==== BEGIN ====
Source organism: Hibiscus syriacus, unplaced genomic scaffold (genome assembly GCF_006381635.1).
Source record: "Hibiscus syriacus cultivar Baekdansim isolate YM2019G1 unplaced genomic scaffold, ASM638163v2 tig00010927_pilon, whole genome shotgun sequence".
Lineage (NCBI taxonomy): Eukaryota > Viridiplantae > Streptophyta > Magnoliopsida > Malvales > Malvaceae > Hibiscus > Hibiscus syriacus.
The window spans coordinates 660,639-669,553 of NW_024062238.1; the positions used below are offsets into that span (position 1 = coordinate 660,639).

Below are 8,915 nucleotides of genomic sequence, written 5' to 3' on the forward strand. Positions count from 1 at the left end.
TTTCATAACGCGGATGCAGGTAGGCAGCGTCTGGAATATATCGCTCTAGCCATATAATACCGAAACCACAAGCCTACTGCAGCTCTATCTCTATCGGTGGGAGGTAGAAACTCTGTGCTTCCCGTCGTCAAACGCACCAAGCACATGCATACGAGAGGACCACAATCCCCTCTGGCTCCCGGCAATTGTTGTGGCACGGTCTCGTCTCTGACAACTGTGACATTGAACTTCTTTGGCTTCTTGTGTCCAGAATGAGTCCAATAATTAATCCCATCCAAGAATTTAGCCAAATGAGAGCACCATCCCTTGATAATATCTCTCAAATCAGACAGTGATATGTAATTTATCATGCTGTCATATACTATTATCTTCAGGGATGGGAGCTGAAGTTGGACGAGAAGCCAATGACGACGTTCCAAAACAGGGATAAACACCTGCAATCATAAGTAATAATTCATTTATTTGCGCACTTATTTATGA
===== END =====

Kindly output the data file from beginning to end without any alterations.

Source organism: Hibiscus syriacus, unplaced genomic scaffold (genome assembly GCF_006381635.1).
Source record: "Hibiscus syriacus cultivar Baekdansim isolate YM2019G1 unplaced genomic scaffold, ASM638163v2 tig00010927_pilon, whole genome shotgun sequence".
Lineage (NCBI taxonomy): Eukaryota > Viridiplantae > Streptophyta > Magnoliopsida > Malvales > Malvaceae > Hibiscus > Hibiscus syriacus.
The window spans coordinates 660,639-669,553 of NW_024062238.1; the positions used below are offsets into that span (position 1 = coordinate 660,639).

Below are 8,915 nucleotides of genomic sequence, written 5' to 3' on the forward strand. Positions count from 1 at the left end.
TTTCATAACGCGGATGCAGGTAGGCAGCGTCTGGAATATATCGCTCTAGCCATATAATACCGAAACCACAAGCCTACTGCAGCTCTATCTCTATCGGTGGGAGGTAGAAACTCTGTGCTTCCCGTCGTCAAACGCACCAAGCACATGCATACGAGAGGACCACAATCCCCTCTGGCTCCCGGCAATTGTTGTGGCACGGTCTCGTCTCTGACAACTGTGACATTGAACTTCTTTGGCTTCTTGTGTCCAGAATGAGTCCAATAATTAATCCCATCCAAGAATTTAGCCAAATGAGAGCACCATCCCTTGATAATATCTCTCAAATCAGACAGTGATATGTAATTTATCATGCTGTCATATACTATTATCTTCAGGGATGGGAGCTGAAGTTGGACGAGAAGCCAATGACGACGTTCCAAAACAGGGATAAACACCTGCAATCATAAGTAATAATTCATTTATTTGCGCACTTATTTATGA